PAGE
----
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Springfield, IL — Over the past few years, the residents of Illinois — especially those who live in Chicago — have been subjected to a militarized police state occupation. Innocent family after innocent family each waking up in the middle of the night as heavily armed storm troopers throw flash bangs into their homes, haul them outside in the cold, point guns at their heads, and even handcuff small children. These families are being terrorized in their own homes, many of them left with PTSD, and no one is being held accountable — because the state is the one behind the terror — and the doctrine of qualified immunity protects them all.

House Bill 1727, introduced by Rep. Curtis Tarver sets out to change this paradigm. The aptly titled Bad Apples in Law Enforcement Accountability Act aims to end qualified immunity for cops who violate the rights of citizens.

For those who may be unaware, the Supreme Court created qualified immunity in 1982. With that novel invention, the court granted all government officials immunity for violating constitutional and civil rights unless the victims of those violations can show that the rights were “clearly established.”

The court held in Harlow v. Fitzgerald that government actors are entitled to this immunity due to the "need to protect officials who are required to exercise discretion and the related public interest in encouraging the vigorous exercise of official authority.”

“Government officials performing discretionary functions generally are shielded from liability for civil damages insofar as their conduct does not violate clearly established statutory or constitutional rights of which a reasonable person would have known.”

As Anya Bidwell points out, although innocuous sounding, the clearly established test is a legal obstacle nearly impossible to overcome. It requires a victim to identify an earlier decision by the Supreme Court, or a federal appeals court in the same jurisdiction holding that precisely the same conduct under the same circumstances is illegal or unconstitutional. If none exists, the official is immune. Whether the official’s actions are unconstitutional, intentional or malicious is irrelevant to the test.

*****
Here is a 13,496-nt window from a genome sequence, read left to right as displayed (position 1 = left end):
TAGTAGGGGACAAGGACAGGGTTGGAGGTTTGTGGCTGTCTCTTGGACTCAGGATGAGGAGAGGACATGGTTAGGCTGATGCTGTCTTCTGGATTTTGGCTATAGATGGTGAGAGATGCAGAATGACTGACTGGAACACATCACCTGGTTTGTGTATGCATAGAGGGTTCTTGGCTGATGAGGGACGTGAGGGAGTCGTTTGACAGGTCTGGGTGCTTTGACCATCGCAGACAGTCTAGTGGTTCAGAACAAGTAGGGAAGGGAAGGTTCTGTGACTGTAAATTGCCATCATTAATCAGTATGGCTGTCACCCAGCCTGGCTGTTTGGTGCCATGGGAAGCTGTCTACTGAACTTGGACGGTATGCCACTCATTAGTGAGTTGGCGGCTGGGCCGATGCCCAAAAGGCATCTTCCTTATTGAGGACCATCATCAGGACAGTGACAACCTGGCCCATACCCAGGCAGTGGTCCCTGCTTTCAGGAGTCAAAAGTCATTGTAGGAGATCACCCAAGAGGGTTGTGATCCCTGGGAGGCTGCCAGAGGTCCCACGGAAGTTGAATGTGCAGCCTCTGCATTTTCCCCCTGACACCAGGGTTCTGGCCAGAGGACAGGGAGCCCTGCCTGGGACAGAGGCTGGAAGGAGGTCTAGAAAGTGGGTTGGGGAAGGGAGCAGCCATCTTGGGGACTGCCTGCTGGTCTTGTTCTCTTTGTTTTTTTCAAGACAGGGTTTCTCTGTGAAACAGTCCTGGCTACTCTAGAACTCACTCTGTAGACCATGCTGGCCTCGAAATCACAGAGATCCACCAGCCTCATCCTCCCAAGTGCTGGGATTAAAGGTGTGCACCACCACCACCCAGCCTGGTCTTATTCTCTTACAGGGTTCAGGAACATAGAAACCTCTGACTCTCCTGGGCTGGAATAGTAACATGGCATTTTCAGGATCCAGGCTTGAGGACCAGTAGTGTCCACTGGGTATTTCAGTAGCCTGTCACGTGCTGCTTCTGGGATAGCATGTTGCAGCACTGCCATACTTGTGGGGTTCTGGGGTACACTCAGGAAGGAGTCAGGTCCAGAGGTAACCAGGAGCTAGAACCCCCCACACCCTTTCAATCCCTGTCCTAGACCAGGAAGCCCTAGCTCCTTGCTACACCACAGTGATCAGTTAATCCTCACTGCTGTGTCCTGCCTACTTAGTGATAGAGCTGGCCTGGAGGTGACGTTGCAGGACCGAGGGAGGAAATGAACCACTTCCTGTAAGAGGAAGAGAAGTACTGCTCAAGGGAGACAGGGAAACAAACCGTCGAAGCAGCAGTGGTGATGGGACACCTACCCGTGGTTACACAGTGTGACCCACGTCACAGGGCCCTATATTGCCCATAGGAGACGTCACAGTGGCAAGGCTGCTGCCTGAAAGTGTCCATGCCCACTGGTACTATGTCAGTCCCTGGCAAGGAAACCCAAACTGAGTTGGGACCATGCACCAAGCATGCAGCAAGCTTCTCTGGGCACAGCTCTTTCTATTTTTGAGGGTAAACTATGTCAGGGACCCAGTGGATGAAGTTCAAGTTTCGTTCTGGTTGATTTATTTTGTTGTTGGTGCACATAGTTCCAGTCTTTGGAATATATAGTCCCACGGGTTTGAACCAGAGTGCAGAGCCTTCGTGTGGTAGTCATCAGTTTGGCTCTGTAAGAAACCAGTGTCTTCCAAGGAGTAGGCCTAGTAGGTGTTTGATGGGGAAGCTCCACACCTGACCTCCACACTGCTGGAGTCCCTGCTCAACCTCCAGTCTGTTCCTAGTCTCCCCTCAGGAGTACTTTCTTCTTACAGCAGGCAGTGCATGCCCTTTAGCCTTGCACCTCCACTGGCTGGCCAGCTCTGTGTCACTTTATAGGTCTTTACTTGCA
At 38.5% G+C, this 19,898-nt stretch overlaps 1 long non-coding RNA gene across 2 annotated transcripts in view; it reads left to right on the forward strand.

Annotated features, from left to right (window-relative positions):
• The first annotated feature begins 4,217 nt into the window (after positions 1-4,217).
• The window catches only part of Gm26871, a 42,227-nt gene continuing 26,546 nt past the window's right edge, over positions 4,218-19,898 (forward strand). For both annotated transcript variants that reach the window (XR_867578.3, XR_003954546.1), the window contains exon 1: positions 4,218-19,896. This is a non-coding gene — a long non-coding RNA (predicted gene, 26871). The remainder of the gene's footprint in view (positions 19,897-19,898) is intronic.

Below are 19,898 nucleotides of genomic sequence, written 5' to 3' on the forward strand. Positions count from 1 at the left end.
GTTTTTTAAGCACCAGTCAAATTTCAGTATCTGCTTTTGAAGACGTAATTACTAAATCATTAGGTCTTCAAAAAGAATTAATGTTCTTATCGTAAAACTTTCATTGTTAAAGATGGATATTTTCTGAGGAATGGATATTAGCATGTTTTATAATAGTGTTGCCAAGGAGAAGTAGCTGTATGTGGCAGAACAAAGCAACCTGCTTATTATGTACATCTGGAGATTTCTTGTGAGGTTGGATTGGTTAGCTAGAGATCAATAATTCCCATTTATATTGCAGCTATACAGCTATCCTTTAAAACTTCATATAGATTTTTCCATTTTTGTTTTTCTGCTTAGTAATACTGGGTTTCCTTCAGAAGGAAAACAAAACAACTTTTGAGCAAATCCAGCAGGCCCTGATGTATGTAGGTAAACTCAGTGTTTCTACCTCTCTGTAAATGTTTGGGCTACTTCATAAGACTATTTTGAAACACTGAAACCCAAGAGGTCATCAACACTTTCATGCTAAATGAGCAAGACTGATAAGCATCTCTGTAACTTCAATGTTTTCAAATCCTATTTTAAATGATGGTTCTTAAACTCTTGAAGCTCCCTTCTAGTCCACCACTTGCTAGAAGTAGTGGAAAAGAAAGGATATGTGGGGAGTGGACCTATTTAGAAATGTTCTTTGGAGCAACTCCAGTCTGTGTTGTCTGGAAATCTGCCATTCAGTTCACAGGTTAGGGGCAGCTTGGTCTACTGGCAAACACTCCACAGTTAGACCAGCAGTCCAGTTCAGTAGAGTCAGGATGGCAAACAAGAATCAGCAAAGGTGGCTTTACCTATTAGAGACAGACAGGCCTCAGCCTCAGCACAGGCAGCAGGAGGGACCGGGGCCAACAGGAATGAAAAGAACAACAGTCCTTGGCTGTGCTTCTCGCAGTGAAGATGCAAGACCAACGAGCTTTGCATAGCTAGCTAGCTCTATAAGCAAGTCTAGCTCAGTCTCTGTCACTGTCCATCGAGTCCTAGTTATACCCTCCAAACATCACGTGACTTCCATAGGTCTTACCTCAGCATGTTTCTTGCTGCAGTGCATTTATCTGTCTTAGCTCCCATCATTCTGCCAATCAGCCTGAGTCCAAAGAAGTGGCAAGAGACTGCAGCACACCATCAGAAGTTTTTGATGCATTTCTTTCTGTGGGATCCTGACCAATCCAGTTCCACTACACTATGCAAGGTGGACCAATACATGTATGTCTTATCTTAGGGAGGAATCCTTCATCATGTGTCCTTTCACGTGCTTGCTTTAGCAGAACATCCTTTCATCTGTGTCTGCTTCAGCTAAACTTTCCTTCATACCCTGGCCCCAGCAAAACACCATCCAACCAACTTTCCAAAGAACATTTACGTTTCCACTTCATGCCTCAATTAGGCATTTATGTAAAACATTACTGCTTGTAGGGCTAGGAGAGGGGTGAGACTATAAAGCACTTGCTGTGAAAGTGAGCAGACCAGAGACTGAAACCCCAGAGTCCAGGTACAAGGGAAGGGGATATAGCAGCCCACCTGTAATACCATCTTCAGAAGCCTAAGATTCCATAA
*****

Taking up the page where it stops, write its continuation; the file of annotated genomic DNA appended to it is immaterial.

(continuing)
The subject of Qualified Immunity began receiving much needed scrutiny after the death of George Floyd last year. A bipartisan push began across the country to remove the ability of cops to abuse the doctrine essentially granting them immunity to inflict violent punishment on often innocent people so long as that exact same violations of rights hasn't taken place in that same jurisdiction.

House Bill 1727 is one of many bills across the country attempting put an end to this unchecked violations of rights. As the Daily Herald reports, HB 1727 aims to remove the court doctrine of qualified immunity for officers, opening them up to civil litigation if they participate in the "deprivation of any individual rights" guaranteed in the Illinois Constitution.

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The bill goes further than other bills we've seen as it also makes cops liable for failing to intervene if such a deprivation of rights is occurring in front of them.

"Qualified immunity is one defense in a host of defenses that law enforcement has," Tarver said as he recalled the killing of George Floyd. "Someone putting their knee on someone's neck for nine minutes when they've already surrendered, that's not a split-second decision."

"We can no longer just accept the presence of bad apples in law enforcement as an inevitable truth," Peter Hanna from ACLU of Illinois told the House Restorative Justice Committee last week as the bill moved forward. "No reform, no matter how well intentioned, can be effective until we add real police accountability."

Naturally, the police unions hate the idea of holding bad apples accountable and say that any such talk of police accountability will lead to a shortage of cops.

"We have the membership rolls, we see the outcome, we know we're losing membership," said Andrew Bodewes of the Illinois Fraternal Order of Police. "We're concerned that a change like this would further complicate that."

In other words, telling cops that they should not beat up and kill citizens because it could lead to them being held accountable, is bad for recruiting more cops. The bill's sponsor says that is not necessarily a bad thing.

"If this leads to less police officers who are attracted to law enforcement because they know that they can demonize people and brutalize people, then I'm all for it," Tarver said. "If this leads to attracting the right people, I'm all for it as well."

We agree.